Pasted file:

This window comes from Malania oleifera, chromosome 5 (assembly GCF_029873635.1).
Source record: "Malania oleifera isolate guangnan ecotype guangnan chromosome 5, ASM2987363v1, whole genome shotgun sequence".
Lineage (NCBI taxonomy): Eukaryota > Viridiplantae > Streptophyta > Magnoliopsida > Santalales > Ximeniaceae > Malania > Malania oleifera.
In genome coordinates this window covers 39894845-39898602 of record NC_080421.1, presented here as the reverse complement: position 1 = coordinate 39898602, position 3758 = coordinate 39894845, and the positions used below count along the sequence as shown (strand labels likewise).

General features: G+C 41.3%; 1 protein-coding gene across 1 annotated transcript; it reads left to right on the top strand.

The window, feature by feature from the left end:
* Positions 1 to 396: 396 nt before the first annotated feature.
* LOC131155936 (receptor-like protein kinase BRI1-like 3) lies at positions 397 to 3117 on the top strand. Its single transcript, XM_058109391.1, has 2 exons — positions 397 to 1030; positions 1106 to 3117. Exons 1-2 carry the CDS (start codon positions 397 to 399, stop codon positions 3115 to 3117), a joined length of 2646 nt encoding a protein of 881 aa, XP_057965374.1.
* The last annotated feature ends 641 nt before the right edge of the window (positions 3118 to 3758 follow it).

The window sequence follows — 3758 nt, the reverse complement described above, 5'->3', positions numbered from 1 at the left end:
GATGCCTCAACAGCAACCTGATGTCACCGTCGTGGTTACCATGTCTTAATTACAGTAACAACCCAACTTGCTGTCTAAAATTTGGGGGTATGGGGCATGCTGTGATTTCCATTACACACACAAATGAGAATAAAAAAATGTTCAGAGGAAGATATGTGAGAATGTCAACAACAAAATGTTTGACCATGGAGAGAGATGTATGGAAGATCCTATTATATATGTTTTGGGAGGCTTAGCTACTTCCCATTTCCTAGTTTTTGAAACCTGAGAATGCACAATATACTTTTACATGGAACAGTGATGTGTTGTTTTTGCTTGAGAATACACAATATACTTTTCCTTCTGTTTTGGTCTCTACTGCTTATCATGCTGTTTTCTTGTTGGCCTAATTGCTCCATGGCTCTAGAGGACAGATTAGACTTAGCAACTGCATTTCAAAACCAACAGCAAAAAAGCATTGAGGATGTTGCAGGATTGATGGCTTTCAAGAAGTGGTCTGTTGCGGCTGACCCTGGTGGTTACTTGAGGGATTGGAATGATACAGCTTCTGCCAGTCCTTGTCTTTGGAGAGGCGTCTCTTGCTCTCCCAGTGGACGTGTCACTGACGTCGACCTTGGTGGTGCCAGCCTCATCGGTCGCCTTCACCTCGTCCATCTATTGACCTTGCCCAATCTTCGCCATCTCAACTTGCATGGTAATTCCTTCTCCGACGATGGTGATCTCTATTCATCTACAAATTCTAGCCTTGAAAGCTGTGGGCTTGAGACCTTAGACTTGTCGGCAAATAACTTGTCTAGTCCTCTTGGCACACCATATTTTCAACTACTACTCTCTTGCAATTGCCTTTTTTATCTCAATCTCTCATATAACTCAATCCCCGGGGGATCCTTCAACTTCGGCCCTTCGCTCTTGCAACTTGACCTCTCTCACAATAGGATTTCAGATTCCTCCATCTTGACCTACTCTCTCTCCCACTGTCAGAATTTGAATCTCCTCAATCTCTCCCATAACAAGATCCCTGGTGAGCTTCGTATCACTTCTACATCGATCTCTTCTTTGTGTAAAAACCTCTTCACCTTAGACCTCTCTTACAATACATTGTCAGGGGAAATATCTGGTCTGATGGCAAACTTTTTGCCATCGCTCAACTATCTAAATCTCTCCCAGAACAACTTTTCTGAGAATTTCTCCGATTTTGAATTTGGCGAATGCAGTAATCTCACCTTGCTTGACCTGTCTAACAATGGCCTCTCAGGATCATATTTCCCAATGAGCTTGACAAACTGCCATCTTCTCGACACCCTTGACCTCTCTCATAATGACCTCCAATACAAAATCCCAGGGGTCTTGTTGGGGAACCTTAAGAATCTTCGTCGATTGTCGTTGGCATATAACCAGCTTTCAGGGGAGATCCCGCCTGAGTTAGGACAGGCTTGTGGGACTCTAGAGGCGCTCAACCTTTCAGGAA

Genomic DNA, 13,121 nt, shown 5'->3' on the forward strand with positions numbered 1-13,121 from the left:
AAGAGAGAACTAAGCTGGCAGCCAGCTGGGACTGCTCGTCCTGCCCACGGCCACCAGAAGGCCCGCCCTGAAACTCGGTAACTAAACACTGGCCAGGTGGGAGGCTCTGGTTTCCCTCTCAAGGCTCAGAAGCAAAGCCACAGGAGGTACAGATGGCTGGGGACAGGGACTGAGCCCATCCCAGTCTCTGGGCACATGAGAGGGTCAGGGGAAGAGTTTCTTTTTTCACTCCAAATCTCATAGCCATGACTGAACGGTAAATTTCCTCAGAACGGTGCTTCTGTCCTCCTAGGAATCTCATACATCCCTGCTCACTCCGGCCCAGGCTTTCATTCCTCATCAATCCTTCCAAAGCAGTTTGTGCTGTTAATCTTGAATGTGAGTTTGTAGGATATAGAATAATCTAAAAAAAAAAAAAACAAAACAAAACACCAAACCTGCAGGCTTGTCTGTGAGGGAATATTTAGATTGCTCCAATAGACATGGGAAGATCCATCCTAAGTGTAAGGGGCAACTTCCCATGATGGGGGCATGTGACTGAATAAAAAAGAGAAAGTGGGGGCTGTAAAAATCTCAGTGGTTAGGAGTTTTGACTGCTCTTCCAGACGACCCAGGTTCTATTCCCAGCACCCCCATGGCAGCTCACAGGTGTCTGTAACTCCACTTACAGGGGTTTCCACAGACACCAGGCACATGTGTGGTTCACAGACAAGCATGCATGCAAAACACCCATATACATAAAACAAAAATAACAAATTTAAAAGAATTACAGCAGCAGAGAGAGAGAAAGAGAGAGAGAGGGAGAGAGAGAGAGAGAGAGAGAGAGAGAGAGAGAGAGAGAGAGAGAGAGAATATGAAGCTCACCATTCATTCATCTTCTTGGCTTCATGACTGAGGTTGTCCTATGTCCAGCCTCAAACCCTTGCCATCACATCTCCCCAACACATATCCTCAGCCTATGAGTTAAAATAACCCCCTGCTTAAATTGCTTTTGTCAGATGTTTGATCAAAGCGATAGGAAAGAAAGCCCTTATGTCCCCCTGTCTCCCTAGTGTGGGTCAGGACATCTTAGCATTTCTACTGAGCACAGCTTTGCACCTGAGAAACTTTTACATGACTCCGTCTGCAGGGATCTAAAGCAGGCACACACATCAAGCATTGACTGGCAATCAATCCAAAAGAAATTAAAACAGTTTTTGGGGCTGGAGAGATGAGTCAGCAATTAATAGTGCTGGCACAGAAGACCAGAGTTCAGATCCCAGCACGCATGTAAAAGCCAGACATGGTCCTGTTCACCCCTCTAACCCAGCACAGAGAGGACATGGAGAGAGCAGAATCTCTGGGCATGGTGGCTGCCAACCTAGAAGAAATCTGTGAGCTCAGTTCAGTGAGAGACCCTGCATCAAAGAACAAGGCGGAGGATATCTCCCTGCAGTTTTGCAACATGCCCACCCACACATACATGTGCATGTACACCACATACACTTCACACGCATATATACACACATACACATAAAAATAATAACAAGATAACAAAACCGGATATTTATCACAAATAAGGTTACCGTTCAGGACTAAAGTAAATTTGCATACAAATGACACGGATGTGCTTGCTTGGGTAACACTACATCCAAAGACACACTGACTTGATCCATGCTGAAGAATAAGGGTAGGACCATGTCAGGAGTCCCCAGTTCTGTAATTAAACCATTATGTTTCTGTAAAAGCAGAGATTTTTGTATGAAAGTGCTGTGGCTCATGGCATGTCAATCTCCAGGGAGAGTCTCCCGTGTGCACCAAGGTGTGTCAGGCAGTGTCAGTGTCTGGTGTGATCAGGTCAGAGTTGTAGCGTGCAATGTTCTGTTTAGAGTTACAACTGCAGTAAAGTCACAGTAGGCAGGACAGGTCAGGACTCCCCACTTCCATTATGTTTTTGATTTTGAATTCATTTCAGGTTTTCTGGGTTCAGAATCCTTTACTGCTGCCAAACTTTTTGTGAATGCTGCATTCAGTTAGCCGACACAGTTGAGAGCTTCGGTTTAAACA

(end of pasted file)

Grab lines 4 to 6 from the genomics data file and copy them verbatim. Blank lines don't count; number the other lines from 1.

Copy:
In genome coordinates this window covers 39894845-39898602 of record NC_080421.1, presented here as the reverse complement: position 1 = coordinate 39898602, position 3758 = coordinate 39894845, and the positions used below count along the sequence as shown (strand labels likewise).

General features: G+C 41.3%; 1 protein-coding gene across 1 annotated transcript; it reads left to right on the top strand.

The window, feature by feature from the left end: